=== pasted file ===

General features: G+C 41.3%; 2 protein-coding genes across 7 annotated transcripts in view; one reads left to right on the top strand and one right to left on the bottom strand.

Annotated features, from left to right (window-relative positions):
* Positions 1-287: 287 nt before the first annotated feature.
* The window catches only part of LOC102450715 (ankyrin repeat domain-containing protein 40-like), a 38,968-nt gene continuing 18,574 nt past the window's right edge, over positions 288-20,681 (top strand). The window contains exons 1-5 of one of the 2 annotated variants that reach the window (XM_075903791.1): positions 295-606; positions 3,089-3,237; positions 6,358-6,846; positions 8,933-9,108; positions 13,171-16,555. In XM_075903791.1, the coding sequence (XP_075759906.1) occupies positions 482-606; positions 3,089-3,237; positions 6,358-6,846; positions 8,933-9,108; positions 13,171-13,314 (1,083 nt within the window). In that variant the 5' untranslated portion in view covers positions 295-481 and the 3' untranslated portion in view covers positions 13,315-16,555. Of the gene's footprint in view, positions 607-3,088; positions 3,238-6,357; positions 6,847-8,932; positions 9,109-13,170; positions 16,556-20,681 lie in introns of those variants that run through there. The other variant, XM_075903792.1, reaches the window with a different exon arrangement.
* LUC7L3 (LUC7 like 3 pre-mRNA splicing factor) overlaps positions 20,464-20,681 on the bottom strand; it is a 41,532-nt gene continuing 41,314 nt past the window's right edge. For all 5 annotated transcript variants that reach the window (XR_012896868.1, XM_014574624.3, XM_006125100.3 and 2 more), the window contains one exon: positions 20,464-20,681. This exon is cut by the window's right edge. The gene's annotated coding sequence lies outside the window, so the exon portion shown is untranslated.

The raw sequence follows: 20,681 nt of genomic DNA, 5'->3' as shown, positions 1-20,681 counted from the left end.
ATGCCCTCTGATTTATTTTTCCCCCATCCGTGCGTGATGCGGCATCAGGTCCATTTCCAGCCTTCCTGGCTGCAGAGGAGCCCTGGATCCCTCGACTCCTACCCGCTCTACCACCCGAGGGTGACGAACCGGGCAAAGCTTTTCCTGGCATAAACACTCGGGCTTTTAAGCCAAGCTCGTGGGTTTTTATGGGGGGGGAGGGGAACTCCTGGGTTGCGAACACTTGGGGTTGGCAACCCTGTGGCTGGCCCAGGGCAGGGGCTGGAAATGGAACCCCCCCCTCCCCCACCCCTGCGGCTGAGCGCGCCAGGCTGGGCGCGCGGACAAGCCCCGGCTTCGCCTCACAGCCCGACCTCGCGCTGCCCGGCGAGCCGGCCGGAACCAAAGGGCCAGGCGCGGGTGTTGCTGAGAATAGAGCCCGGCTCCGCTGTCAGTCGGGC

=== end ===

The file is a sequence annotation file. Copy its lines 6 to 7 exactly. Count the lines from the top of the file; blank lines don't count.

The raw sequence follows: 20,681 nt of genomic DNA, 5'->3' as shown, positions 1-20,681 counted from the left end.
ATGCCCTCTGATTTATTTTTCCCCCATCCGTGCGTGATGCGGCATCAGGTCCATTTCCAGCCTTCCTGGCTGCAGAGGAGCCCTGGATCCCTCGACTCCTACCCGCTCTACCACCCGAGGGTGACGAACCGGGCAAAGCTTTTCCTGGCATAAACACTCGGGCTTTTAAGCCAAGCTCGTGGGTTTTTATGGGGGGGGAGGGGAACTCCTGGGTTGCGAACACTTGGGGTTGGCAACCCTGTGGCTGGCCCAGGGCAGGGGCTGGAAATGGAACCCCCCCCTCCCCCACCCCTGCGGCTGAGCGCGCCAGGCTGGGCGCGCGGACAAGCCCCGGCTTCGCCTCACAGCCCGACCTCGCGCTGCCCGGCGAGCCGGCCGGAACCAAAGGGCCAGGCGCGGGTGTTGCTGAGAATAGAGCCCGGCTCCGCTGTCAGTCGGGC